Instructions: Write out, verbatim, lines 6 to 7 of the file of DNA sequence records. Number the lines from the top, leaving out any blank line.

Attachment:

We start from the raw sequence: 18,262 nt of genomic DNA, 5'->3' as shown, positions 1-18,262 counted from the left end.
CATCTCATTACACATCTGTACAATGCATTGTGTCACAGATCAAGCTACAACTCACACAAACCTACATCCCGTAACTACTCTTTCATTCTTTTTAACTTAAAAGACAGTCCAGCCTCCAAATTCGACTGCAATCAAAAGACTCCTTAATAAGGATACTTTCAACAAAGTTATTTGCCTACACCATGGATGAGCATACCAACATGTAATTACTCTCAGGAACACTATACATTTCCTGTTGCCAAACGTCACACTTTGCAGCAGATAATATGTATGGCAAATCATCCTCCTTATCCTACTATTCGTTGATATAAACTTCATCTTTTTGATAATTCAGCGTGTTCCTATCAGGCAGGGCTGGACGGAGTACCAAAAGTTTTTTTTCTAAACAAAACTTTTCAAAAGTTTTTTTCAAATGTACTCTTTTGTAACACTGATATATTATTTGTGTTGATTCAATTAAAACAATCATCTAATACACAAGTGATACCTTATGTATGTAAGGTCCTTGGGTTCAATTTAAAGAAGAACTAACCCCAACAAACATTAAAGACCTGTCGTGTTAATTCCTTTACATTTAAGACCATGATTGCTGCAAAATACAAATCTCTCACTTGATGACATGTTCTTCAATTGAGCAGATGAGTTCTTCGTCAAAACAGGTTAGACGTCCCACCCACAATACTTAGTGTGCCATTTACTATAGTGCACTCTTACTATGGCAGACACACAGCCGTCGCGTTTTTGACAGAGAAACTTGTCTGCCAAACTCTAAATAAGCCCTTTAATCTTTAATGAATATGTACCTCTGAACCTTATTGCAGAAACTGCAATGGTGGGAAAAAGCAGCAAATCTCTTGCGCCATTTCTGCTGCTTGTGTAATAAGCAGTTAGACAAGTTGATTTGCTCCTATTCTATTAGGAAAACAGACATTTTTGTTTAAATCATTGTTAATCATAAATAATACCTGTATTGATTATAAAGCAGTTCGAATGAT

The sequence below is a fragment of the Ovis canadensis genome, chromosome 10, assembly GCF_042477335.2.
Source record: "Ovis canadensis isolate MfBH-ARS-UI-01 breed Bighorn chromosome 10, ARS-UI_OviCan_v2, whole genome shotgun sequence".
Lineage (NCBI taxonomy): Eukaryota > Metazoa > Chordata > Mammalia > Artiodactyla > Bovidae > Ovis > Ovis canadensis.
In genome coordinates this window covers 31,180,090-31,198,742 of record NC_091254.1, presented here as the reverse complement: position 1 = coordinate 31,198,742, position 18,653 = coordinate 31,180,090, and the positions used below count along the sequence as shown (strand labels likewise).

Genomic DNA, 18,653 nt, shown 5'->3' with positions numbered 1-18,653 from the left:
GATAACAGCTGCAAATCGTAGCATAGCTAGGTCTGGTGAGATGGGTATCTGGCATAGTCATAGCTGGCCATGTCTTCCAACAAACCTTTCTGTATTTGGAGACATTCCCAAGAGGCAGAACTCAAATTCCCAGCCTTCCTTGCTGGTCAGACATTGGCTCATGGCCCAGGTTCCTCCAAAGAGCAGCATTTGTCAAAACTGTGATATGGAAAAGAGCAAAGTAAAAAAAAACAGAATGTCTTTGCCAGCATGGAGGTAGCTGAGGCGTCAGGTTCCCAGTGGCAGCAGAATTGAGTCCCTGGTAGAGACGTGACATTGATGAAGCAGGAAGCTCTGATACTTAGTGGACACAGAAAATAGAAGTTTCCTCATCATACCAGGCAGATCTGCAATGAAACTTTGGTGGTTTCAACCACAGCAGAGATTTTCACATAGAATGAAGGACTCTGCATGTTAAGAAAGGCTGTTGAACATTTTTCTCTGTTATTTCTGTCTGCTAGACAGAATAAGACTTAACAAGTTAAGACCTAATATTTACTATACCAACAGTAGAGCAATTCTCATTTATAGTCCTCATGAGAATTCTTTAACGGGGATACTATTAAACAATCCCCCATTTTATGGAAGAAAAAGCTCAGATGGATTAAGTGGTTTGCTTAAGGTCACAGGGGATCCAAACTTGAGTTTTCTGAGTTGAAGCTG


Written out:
In genome coordinates this window covers 31,180,090-31,198,742 of record NC_091254.1, presented here as the reverse complement: position 1 = coordinate 31,198,742, position 18,653 = coordinate 31,180,090, and the positions used below count along the sequence as shown (strand labels likewise).

Genomic DNA, 18,653 nt, shown 5'->3' with positions numbered 1-18,653 from the left: